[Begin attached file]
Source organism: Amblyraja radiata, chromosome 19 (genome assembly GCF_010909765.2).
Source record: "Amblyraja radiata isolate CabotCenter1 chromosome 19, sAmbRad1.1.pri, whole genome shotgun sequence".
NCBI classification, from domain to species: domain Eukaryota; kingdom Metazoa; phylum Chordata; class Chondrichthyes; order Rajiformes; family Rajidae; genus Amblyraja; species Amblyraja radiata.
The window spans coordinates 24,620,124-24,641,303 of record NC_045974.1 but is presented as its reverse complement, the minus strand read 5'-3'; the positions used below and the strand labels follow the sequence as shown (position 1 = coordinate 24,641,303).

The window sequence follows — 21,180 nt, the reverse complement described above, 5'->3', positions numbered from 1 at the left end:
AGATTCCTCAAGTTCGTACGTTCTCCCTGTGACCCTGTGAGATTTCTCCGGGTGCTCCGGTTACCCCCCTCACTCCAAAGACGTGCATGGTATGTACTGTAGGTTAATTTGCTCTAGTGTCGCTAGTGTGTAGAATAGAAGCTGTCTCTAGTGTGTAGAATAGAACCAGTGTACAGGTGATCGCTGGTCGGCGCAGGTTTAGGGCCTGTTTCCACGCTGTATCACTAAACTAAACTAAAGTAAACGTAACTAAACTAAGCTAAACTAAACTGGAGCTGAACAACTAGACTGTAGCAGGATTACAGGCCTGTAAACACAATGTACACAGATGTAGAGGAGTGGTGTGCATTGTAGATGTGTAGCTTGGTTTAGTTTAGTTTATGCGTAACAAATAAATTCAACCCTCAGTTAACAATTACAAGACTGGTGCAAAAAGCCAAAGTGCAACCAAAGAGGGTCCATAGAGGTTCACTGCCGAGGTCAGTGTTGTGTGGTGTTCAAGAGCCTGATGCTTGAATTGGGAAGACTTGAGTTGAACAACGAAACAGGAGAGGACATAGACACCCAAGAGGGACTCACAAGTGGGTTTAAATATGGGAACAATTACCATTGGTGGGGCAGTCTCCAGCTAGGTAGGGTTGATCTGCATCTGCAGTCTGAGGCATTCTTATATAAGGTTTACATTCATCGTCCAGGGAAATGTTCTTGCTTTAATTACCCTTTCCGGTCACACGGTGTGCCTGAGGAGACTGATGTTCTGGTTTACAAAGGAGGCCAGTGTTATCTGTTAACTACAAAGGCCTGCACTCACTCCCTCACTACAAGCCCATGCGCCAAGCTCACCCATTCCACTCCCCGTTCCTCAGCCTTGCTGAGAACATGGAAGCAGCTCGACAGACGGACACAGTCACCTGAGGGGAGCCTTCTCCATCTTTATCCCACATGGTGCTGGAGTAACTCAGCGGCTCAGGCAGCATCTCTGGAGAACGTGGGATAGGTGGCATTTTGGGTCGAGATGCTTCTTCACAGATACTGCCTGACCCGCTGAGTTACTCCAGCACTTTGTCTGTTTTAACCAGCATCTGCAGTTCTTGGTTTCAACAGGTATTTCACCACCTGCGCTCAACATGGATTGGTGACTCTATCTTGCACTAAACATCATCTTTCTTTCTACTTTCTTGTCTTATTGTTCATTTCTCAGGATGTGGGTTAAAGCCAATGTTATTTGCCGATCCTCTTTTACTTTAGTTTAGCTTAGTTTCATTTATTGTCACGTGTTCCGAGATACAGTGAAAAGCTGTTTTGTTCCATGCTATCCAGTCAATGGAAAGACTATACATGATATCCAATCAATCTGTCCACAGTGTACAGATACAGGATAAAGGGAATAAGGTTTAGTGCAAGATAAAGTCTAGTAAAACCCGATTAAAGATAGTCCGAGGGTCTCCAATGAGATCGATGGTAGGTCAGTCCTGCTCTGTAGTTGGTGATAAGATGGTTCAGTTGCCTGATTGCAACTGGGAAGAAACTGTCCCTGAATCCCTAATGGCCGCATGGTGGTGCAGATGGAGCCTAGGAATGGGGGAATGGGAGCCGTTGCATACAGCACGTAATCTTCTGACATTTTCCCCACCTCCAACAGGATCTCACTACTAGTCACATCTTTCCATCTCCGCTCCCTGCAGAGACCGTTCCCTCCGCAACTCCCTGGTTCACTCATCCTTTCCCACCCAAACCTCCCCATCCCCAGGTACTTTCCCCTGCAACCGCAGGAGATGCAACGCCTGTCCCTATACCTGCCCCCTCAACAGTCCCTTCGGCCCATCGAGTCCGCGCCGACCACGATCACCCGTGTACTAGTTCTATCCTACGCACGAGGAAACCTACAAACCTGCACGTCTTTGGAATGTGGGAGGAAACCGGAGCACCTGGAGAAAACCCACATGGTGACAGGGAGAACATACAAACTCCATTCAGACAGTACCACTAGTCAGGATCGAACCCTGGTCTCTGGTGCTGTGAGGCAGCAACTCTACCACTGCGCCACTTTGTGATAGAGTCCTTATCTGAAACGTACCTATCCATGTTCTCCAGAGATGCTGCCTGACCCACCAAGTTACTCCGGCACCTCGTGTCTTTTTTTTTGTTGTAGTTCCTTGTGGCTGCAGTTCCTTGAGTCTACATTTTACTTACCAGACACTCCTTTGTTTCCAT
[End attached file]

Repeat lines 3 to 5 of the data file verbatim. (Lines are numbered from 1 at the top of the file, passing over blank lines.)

NCBI classification, from domain to species: domain Eukaryota; kingdom Metazoa; phylum Chordata; class Chondrichthyes; order Rajiformes; family Rajidae; genus Amblyraja; species Amblyraja radiata.
The window spans coordinates 24,620,124-24,641,303 of record NC_045974.1 but is presented as its reverse complement, the minus strand read 5'-3'; the positions used below and the strand labels follow the sequence as shown (position 1 = coordinate 24,641,303).

The window sequence follows — 21,180 nt, the reverse complement described above, 5'->3', positions numbered from 1 at the left end: